Importers of Liquefied Petroleum Gas, popularly called cooking gas, have stopped importing the commodity.
Investigations also show that the cost of the product increased by 240 per cent for 12.5kg, jumping from N3,000 to N10,200 between January and October.
About 65 per cent of LPG is imported into Nigeria, while domestic production accounts for 35 per cent, hence the halt in imports could further shoot up cooking gas price if the situation is not addressed.
The Executive Secretary, Nigerian Association of Liquefied Petroleum Gas Marketers, Bassey Essien, told our correspondent on Monday that the reintroduction of customs duty and Value Added Tax on imported LPG were the basic reasons for the halt in its imports by importers.
This came as NALPGAM in an open letter to the Minister of State for Petroleum Resources, Chief Timipre Sylva, urged the minister to urgently intervene in the skyrocketing price of LPG in Nigeria.
The open letter was signed by the National President, NALPGAM, Olatunbosun Oladapo, and Essien. NALPGAM is the umbrella body of operators of LPG bottling plants licensed by the statutorily empowered government agencies to carry out the business of safe bottling of cooking gas.
This, he said, was with a cumulative daily increase of N300,000 to N500,000 per 20MT truck without the imposition of VAT and customs duties.
Providing further explanation on this, Essien said, “The NLNG supplies LPG to the terminals and these terminals sell to the marketers and at times in a day, the price can go up by about three times.
“Take for example, I was granting an interview on Saturday morning on this same issue and that morning some terminals were selling for N11.6m to N11.7m, but as I stepped out of the interview, it had increased to N12m.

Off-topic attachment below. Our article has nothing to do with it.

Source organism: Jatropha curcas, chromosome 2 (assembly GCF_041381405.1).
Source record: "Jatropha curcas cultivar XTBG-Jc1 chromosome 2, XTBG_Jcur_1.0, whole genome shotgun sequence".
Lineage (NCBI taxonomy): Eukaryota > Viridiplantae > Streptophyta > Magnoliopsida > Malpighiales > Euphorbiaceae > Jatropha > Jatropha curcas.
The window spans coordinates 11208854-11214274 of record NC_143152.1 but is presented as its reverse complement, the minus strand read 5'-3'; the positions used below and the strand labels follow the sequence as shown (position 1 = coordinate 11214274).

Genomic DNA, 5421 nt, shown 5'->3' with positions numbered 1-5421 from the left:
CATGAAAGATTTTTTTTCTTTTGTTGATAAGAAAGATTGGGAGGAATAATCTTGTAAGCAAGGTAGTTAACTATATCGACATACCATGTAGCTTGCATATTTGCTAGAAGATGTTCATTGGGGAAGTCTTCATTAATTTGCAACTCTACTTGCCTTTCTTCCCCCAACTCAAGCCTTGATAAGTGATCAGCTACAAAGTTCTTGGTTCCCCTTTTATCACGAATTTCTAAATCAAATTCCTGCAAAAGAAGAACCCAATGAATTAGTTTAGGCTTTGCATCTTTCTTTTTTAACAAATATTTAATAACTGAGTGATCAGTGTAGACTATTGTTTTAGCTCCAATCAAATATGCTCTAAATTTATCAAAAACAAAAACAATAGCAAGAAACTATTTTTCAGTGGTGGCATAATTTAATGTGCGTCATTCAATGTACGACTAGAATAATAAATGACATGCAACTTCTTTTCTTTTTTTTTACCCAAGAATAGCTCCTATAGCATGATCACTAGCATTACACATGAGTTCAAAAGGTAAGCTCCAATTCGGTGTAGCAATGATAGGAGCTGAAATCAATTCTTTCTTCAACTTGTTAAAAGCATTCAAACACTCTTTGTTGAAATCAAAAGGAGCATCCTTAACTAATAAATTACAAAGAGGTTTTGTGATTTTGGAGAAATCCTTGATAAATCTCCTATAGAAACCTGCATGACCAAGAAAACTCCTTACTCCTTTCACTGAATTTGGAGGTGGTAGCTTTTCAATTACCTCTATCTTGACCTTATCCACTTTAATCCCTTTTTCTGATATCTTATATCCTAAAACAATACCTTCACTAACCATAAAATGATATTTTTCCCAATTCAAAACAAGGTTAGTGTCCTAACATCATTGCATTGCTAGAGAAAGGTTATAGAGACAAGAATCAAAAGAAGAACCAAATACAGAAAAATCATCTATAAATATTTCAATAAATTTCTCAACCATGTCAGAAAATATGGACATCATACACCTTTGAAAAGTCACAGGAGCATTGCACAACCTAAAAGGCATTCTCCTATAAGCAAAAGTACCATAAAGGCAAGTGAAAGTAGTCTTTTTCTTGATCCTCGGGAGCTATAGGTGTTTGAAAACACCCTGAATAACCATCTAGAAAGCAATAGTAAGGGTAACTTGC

“And the annoying part is that since about a week or two now, nobody has been importing gas because of the issues with customs and VAT. And this is because since the position on these issues have not been clearly stated, importers have to pause.”
He added, “The customs is even clamping down on importers and so they cannot import anything, which means that the product in circulation across the country is from the NLNG.
“But when there are issues like this, some unscrupulous people will want to capitalise on the situation, which they are doing, because right now, from what we’ve got, the price at which NLNG product gets to Lagos is about N7m, but you get it at N11m and above.”
On the price increase, the association stated that despite the decade of gas policy and measures by government, the cost of cooking gas had continued to rise.
It said, “Despite the strategies employed by the government with its anticipated benefits, the reverse seems to be the case with the bulk of LPG consumed in the country largely imported.
“The availability of the product for domestic consumption has been skewed majorly to 65 per cent import dependence while only 35 per cent has been attributed to local supply.
“The obvious devaluation of the local currency, inability to access foreign exchange by importers, the increasing international price against which the cost of domestic LPG is indexed as well as the anticipated re-imposition of VAT and customs duties with retrospective application have all contrived to push the price of LPG upward.”
NALPGAM added, “It has been observed that the above factors have seriously increased the price of gas to the extent that a 12.5kg gas which sold for N3,000.00 in January, 2021, now sells for between N10,000 to N10,200, depending on area of the country.
“The daily galloping price of gas if not properly handled may derail the lofty ideals of the gas expansion plans of the government as well as the job opportunities the programmes were intended to create.”
The association stated that the price of LPG had exponentially skyrocketed over the last few months.
Officials at the Federal Ministry of Petroleum Resources and the Nigerian National Petroleum Company Limited promised to revert when contacted.
Sylva had in August this year described LPG as a deregulated product and stated that government could not determine its price, but promised to meet with marketers on concerns about the persistent price hike.